The pain relieving expert gives another hint for help with cystitis. Why? Because the “season” will soon start again. It’s slowly getting colder again and autumn is starting. And prevention is better than “the” result. Am I right? How about taking a break this year?
For those who are interested, I link to the first article with further tips and simple treatment approaches at the end.
Today we are talking about: D-Mannose. What is it actually? D-mannose is an active substance from the group of simple sugars, closely related to glucose. Unlike glucose, however, D-mannose is not metabolised and consequently contains no calories. It is used for the prevention and additional treatment of cystitis. D-mannose inhibits the interaction of bacteria with the mucous membrane of the urinary bladder.
This can prevent an infection. The human body is also capable of producing a certain amount of D-mannose itself.
Important: D-mannose is only effective for urinary tract infections caused by coli bacteria (Escherichia coli, or E. coli for short). However, this still affects about 75-90% of all diseases. What happens inside the body now?
The binding capacity of D-mannose is higher than that of the cells of the mucous membrane. The bacteria therefore bind to the D-mannose that is abundant in the urinary tract and bladder. These bound bacteria are then flushed out together with the D-mannose through the urine. It is important to drink a lot so that the E. coli bacteria can be flushed out together with the D-mannose.
I have often talked about my personal “formula” for daily (!) fluid intake: per 20kg / 1 litre of water (without energy drinks, milk, coffee, etc.).
Prophylactic support with D-Mannose is also possible. This also makes sense, because in my opinion, a urinary tract infection is not one of the highlights of the year. So why let it come to that? The idea is to prevent E. coli bacteria from settling in the urinary tract and bladder in the first place by flushing them out early.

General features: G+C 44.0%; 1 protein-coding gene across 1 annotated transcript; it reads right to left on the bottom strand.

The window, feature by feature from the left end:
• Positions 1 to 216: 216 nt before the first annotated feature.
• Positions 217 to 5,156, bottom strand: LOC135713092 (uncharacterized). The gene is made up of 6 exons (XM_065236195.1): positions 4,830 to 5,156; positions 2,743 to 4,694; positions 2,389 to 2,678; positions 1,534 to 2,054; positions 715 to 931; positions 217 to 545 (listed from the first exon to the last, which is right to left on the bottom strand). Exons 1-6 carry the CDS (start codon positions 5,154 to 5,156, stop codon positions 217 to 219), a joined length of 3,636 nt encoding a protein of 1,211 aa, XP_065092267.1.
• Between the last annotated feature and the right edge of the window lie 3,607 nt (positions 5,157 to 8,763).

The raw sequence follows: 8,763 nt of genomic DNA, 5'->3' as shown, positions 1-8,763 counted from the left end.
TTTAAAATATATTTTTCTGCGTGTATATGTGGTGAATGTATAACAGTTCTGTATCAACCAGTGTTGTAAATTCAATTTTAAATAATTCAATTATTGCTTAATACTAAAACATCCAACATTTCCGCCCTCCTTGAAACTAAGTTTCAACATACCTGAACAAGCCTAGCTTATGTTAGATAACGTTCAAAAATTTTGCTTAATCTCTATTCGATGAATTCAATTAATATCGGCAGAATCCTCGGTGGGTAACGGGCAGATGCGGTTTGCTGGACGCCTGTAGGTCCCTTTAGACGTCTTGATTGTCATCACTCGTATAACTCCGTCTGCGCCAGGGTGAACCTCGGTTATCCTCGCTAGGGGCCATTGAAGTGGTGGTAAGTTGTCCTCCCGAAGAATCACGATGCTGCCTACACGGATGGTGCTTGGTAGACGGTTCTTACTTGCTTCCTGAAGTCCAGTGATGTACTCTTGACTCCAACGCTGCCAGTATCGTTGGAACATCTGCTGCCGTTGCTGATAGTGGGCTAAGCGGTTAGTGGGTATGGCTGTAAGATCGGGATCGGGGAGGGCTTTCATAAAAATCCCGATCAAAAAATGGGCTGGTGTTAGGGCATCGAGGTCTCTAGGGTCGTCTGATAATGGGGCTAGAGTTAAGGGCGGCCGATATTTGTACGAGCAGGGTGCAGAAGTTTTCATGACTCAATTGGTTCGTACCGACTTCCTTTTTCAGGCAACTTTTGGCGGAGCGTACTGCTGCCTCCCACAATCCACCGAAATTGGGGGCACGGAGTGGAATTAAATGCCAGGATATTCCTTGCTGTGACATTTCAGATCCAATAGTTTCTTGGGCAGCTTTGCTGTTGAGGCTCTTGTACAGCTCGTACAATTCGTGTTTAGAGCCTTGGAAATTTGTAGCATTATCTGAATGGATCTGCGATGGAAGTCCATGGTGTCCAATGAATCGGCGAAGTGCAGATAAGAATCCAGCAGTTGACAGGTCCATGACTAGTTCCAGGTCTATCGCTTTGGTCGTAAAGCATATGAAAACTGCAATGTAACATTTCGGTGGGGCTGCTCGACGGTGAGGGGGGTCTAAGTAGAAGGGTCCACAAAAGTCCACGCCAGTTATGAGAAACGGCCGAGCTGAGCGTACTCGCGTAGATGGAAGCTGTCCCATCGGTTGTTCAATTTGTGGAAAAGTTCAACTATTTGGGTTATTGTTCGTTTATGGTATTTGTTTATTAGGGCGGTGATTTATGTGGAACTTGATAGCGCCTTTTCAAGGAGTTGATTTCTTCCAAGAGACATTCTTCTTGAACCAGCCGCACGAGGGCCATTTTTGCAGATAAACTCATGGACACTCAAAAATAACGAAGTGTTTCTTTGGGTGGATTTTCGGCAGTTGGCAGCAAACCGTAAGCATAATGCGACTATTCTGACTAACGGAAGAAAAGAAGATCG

The prophylactic efficacy was proven in a clinical study with 300 patients (Kranjčec et al., 2014).
Last point: How fast and how much? As a rule, quite quickly. Individual differences from person to person and the severity of the infection naturally produce variations. If there is no improvement after 3 days, in case of acute symptoms… go to the doctor. In acute cases, the following recommendation for the dosage of D-Mannose has proven itself in practice:
Adults and children over 14 years:
-Day 1-3 (acute) – 3 x dayly 2,000 mg D-Mannose. Can be increased to 1 dose every 2-3 hours until improvement.
-Day 4-5 (symptoms subside) – 2x daily 2,000 mg D-Mannose
-Day 6-9 (follow-up treatment) – 1x daily 2,000 mg D-mannose
For children under 14, the dose is halved to 1,000 mg per dose.
For children and pregnant women, the intake of D-mannose is considered safe. What about side effects?
In general, it is very well tolerated. You may experience mild gastrointestinal disturbances such as nausea, flatulence and diarrhoea. If this happens, simply reduce the dose.
Questions about this or if you are unsure where to get it, quality and prices – the same applies here.
Link to part 1: https://www.facebook.com/flowmotionIreland/posts/890993681481783
See you next time.